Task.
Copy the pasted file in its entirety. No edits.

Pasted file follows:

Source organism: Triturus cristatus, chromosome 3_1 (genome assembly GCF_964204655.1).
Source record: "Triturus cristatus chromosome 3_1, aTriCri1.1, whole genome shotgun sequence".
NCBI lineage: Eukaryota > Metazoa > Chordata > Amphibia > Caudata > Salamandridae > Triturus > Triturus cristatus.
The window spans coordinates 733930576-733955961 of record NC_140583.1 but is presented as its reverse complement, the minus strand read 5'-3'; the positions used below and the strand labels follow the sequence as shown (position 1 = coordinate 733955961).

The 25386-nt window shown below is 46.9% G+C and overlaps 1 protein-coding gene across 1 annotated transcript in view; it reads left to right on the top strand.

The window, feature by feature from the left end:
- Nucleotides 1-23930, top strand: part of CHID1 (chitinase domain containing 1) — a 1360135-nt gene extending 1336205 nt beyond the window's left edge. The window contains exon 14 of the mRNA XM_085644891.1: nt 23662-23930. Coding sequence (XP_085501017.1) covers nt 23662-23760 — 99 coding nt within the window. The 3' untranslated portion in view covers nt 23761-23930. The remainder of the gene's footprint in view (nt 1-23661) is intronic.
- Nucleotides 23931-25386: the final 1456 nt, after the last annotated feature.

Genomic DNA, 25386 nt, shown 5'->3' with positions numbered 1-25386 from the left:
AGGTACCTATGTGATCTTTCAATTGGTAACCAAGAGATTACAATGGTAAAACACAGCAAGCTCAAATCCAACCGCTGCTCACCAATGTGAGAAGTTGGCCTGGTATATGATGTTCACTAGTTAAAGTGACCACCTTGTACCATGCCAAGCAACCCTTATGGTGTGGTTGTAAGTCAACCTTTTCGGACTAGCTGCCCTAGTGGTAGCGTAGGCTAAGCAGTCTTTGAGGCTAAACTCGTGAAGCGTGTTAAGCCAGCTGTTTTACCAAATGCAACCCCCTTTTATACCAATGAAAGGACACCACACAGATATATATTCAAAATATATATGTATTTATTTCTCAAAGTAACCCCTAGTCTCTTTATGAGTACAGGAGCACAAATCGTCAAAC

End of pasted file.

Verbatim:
Source organism: Triturus cristatus, chromosome 3_1 (genome assembly GCF_964204655.1).
Source record: "Triturus cristatus chromosome 3_1, aTriCri1.1, whole genome shotgun sequence".
NCBI lineage: Eukaryota > Metazoa > Chordata > Amphibia > Caudata > Salamandridae > Triturus > Triturus cristatus.
The window spans coordinates 733930576-733955961 of record NC_140583.1 but is presented as its reverse complement, the minus strand read 5'-3'; the positions used below and the strand labels follow the sequence as shown (position 1 = coordinate 733955961).

The 25386-nt window shown below is 46.9% G+C and overlaps 1 protein-coding gene across 1 annotated transcript in view; it reads left to right on the top strand.

The window, feature by feature from the left end:
- Nucleotides 1-23930, top strand: part of CHID1 (chitinase domain containing 1) — a 1360135-nt gene extending 1336205 nt beyond the window's left edge. The window contains exon 14 of the mRNA XM_085644891.1: nt 23662-23930. Coding sequence (XP_085501017.1) covers nt 23662-23760 — 99 coding nt within the window. The 3' untranslated portion in view covers nt 23761-23930. The remainder of the gene's footprint in view (nt 1-23661) is intronic.
- Nucleotides 23931-25386: the final 1456 nt, after the last annotated feature.

Genomic DNA, 25386 nt, shown 5'->3' with positions numbered 1-25386 from the left:
AGGTACCTATGTGATCTTTCAATTGGTAACCAAGAGATTACAATGGTAAAACACAGCAAGCTCAAATCCAACCGCTGCTCACCAATGTGAGAAGTTGGCCTGGTATATGATGTTCACTAGTTAAAGTGACCACCTTGTACCATGCCAAGCAACCCTTATGGTGTGGTTGTAAGTCAACCTTTTCGGACTAGCTGCCCTAGTGGTAGCGTAGGCTAAGCAGTCTTTGAGGCTAAACTCGTGAAGCGTGTTAAGCCAGCTGTTTTACCAAATGCAACCCCCTTTTATACCAATGAAAGGACACCACACAGATATATATTCAAAATATATATGTATTTATTTCTCAAAGTAACCCCTAGTCTCTTTATGAGTACAGGAGCACAAATCGTCAAAC